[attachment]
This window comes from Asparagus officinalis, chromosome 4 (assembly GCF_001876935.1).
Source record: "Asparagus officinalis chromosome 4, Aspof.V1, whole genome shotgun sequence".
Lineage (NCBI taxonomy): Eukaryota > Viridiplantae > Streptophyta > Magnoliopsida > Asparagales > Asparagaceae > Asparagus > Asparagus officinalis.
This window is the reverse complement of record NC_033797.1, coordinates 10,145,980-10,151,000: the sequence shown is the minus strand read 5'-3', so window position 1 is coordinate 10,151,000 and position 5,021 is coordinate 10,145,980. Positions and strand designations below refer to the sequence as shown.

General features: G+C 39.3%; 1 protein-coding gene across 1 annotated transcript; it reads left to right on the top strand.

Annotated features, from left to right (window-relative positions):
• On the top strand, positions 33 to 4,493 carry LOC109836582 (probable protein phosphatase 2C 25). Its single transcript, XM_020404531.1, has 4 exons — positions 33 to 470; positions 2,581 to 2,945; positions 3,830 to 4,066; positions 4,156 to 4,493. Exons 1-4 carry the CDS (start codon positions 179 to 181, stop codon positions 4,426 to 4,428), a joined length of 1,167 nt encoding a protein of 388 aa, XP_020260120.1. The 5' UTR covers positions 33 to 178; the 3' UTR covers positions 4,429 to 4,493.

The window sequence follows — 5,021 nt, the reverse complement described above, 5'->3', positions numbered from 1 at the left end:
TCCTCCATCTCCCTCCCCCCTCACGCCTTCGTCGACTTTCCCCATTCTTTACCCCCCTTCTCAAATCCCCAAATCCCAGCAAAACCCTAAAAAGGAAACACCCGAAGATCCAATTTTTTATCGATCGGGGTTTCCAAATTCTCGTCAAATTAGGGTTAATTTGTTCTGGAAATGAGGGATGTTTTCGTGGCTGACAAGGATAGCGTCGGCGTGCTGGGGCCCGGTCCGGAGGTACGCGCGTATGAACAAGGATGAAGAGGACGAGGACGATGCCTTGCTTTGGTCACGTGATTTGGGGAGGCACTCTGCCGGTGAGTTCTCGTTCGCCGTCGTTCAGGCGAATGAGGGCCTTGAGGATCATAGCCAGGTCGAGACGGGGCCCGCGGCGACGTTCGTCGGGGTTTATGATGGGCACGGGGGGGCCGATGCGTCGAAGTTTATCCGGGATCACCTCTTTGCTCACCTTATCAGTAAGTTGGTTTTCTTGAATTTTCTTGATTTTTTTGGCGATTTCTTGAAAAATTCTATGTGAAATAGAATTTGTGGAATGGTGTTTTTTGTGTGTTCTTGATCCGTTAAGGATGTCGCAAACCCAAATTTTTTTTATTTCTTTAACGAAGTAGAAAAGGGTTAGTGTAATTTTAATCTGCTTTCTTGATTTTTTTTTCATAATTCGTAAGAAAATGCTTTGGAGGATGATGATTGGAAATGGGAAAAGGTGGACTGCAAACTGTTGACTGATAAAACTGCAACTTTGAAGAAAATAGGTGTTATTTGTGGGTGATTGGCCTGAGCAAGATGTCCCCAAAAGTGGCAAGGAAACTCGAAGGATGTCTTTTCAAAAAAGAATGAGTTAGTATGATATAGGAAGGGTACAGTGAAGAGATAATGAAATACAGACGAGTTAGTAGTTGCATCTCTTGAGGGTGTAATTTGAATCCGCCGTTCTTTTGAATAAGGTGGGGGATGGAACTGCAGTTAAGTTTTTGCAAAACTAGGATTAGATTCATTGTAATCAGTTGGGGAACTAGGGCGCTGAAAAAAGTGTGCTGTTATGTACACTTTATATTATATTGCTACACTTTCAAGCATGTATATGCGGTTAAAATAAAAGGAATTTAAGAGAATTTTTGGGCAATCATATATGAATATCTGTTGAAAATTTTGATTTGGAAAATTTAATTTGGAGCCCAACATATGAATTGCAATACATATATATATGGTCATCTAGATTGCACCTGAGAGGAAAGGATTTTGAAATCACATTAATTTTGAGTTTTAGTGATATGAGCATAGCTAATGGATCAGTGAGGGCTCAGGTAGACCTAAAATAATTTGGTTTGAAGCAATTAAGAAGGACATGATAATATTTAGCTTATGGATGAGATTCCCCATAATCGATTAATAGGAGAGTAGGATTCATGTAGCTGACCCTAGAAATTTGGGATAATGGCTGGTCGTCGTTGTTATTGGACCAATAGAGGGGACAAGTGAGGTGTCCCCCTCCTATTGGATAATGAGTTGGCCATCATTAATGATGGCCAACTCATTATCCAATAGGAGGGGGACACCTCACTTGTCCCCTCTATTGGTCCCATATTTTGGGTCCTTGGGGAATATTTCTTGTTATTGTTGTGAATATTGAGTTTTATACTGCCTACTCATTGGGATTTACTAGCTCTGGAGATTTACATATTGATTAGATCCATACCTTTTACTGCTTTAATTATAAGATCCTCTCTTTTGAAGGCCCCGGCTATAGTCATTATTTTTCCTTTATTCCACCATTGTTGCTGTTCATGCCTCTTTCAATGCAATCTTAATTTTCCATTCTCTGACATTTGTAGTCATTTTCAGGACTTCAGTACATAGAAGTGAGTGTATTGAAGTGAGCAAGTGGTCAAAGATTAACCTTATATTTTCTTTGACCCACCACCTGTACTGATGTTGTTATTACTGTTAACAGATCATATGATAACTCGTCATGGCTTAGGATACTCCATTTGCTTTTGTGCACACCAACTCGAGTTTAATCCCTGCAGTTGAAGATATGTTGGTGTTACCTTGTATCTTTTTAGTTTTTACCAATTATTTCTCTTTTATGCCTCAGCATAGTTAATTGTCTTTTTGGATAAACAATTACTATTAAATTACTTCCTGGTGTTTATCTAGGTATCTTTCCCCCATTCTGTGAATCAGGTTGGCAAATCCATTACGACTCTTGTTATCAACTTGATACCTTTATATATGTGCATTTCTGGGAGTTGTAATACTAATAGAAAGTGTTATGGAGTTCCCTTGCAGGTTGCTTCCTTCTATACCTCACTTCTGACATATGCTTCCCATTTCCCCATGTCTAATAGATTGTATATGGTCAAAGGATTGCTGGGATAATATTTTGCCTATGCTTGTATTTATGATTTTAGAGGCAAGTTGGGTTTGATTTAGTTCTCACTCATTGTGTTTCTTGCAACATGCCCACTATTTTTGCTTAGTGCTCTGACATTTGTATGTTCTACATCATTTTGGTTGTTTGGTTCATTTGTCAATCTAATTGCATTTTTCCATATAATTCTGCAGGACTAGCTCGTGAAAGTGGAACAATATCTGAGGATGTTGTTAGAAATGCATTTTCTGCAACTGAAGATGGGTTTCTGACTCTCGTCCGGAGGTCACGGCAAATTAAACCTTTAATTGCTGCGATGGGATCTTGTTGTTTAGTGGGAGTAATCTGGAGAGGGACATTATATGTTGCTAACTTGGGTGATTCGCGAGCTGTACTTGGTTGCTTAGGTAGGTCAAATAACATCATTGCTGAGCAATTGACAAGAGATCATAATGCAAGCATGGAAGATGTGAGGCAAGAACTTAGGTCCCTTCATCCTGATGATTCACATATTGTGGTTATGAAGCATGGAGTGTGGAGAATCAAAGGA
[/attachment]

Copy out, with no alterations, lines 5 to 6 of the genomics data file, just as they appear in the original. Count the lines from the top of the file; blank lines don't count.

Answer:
General features: G+C 39.3%; 1 protein-coding gene across 1 annotated transcript; it reads left to right on the top strand.

Annotated features, from left to right (window-relative positions):